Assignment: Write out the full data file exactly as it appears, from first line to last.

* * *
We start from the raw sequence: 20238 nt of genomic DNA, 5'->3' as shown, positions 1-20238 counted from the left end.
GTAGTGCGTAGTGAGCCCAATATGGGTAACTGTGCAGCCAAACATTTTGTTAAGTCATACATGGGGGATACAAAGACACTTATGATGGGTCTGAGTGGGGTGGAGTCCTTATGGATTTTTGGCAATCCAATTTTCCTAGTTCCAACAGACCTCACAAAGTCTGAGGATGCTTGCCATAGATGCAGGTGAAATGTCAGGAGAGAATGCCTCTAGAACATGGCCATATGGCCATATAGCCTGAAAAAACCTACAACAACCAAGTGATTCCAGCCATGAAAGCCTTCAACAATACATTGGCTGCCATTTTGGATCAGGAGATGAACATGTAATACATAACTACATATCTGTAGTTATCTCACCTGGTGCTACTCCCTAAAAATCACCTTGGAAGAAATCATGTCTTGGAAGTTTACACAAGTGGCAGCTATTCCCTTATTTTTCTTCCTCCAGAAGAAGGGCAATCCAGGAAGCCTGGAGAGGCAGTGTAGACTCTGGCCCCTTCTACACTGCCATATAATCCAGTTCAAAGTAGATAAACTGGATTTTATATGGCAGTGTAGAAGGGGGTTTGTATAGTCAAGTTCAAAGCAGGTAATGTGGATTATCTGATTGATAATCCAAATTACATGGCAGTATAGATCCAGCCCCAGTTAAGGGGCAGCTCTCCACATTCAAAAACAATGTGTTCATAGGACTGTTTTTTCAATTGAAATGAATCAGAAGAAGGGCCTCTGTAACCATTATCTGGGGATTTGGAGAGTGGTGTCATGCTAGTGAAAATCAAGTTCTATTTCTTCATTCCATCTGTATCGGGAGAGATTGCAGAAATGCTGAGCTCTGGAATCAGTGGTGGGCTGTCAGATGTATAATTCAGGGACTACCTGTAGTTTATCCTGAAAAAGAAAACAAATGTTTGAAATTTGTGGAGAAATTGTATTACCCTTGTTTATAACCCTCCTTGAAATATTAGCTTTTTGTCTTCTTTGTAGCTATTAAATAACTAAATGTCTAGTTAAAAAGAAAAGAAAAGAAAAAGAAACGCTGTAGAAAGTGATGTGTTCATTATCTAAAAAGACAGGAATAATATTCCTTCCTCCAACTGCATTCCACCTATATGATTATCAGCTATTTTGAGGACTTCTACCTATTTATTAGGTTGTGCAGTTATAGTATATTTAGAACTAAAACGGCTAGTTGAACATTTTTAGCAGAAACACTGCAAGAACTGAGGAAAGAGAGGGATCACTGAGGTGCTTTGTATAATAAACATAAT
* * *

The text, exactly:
We start from the raw sequence: 20238 nt of genomic DNA, 5'->3' as shown, positions 1-20238 counted from the left end.
GTAGTGCGTAGTGAGCCCAATATGGGTAACTGTGCAGCCAAACATTTTGTTAAGTCATACATGGGGGATACAAAGACACTTATGATGGGTCTGAGTGGGGTGGAGTCCTTATGGATTTTTGGCAATCCAATTTTCCTAGTTCCAACAGACCTCACAAAGTCTGAGGATGCTTGCCATAGATGCAGGTGAAATGTCAGGAGAGAATGCCTCTAGAACATGGCCATATGGCCATATAGCCTGAAAAAACCTACAACAACCAAGTGATTCCAGCCATGAAAGCCTTCAACAATACATTGGCTGCCATTTTGGATCAGGAGATGAACATGTAATACATAACTACATATCTGTAGTTATCTCACCTGGTGCTACTCCCTAAAAATCACCTTGGAAGAAATCATGTCTTGGAAGTTTACACAAGTGGCAGCTATTCCCTTATTTTTCTTCCTCCAGAAGAAGGGCAATCCAGGAAGCCTGGAGAGGCAGTGTAGACTCTGGCCCCTTCTACACTGCCATATAATCCAGTTCAAAGTAGATAAACTGGATTTTATATGGCAGTGTAGAAGGGGGTTTGTATAGTCAAGTTCAAAGCAGGTAATGTGGATTATCTGATTGATAATCCAAATTACATGGCAGTATAGATCCAGCCCCAGTTAAGGGGCAGCTCTCCACATTCAAAAACAATGTGTTCATAGGACTGTTTTTTCAATTGAAATGAATCAGAAGAAGGGCCTCTGTAACCATTATCTGGGGATTTGGAGAGTGGTGTCATGCTAGTGAAAATCAAGTTCTATTTCTTCATTCCATCTGTATCGGGAGAGATTGCAGAAATGCTGAGCTCTGGAATCAGTGGTGGGCTGTCAGATGTATAATTCAGGGACTACCTGTAGTTTATCCTGAAAAAGAAAACAAATGTTTGAAATTTGTGGAGAAATTGTATTACCCTTGTTTATAACCCTCCTTGAAATATTAGCTTTTTGTCTTCTTTGTAGCTATTAAATAACTAAATGTCTAGTTAAAAAGAAAAGAAAAGAAAAAGAAACGCTGTAGAAAGTGATGTGTTCATTATCTAAAAAGACAGGAATAATATTCCTTCCTCCAACTGCATTCCACCTATATGATTATCAGCTATTTTGAGGACTTCTACCTATTTATTAGGTTGTGCAGTTATAGTATATTTAGAACTAAAACGGCTAGTTGAACATTTTTAGCAGAAACACTGCAAGAACTGAGGAAAGAGAGGGATCACTGAGGTGCTTTGTATAATAAACATAAT